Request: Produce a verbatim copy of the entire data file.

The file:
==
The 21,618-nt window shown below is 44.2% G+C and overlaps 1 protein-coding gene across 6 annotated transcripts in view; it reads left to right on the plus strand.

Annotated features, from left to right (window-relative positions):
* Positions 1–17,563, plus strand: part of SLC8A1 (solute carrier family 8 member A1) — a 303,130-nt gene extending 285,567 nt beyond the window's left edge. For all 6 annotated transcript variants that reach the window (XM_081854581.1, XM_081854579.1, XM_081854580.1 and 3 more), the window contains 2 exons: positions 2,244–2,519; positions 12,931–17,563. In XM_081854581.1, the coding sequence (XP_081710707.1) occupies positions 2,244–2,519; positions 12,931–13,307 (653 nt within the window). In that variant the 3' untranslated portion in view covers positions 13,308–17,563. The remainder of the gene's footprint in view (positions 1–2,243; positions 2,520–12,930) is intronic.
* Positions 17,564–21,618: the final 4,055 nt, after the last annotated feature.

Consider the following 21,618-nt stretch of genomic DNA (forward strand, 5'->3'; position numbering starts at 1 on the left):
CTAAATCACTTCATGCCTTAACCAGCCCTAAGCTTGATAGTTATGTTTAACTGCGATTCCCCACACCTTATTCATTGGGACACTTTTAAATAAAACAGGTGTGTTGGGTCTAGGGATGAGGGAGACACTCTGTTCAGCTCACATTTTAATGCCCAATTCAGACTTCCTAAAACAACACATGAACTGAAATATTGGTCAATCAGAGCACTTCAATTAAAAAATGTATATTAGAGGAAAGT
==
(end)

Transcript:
The 21,618-nt window shown below is 44.2% G+C and overlaps 1 protein-coding gene across 6 annotated transcripts in view; it reads left to right on the plus strand.

Annotated features, from left to right (window-relative positions):
* Positions 1–17,563, plus strand: part of SLC8A1 (solute carrier family 8 member A1) — a 303,130-nt gene extending 285,567 nt beyond the window's left edge. For all 6 annotated transcript variants that reach the window (XM_081854581.1, XM_081854579.1, XM_081854580.1 and 3 more), the window contains 2 exons: positions 2,244–2,519; positions 12,931–17,563. In XM_081854581.1, the coding sequence (XP_081710707.1) occupies positions 2,244–2,519; positions 12,931–13,307 (653 nt within the window). In that variant the 3' untranslated portion in view covers positions 13,308–17,563. The remainder of the gene's footprint in view (positions 1–2,243; positions 2,520–12,930) is intronic.
* Positions 17,564–21,618: the final 4,055 nt, after the last annotated feature.

Consider the following 21,618-nt stretch of genomic DNA (forward strand, 5'->3'; position numbering starts at 1 on the left):
CTAAATCACTTCATGCCTTAACCAGCCCTAAGCTTGATAGTTATGTTTAACTGCGATTCCCCACACCTTATTCATTGGGACACTTTTAAATAAAACAGGTGTGTTGGGTCTAGGGATGAGGGAGACACTCTGTTCAGCTCACATTTTAATGCCCAATTCAGACTTCCTAAAACAACACATGAACTGAAATATTGGTCAATCAGAGCACTTCAATTAAAAAATGTATATTAGAGGAAAGT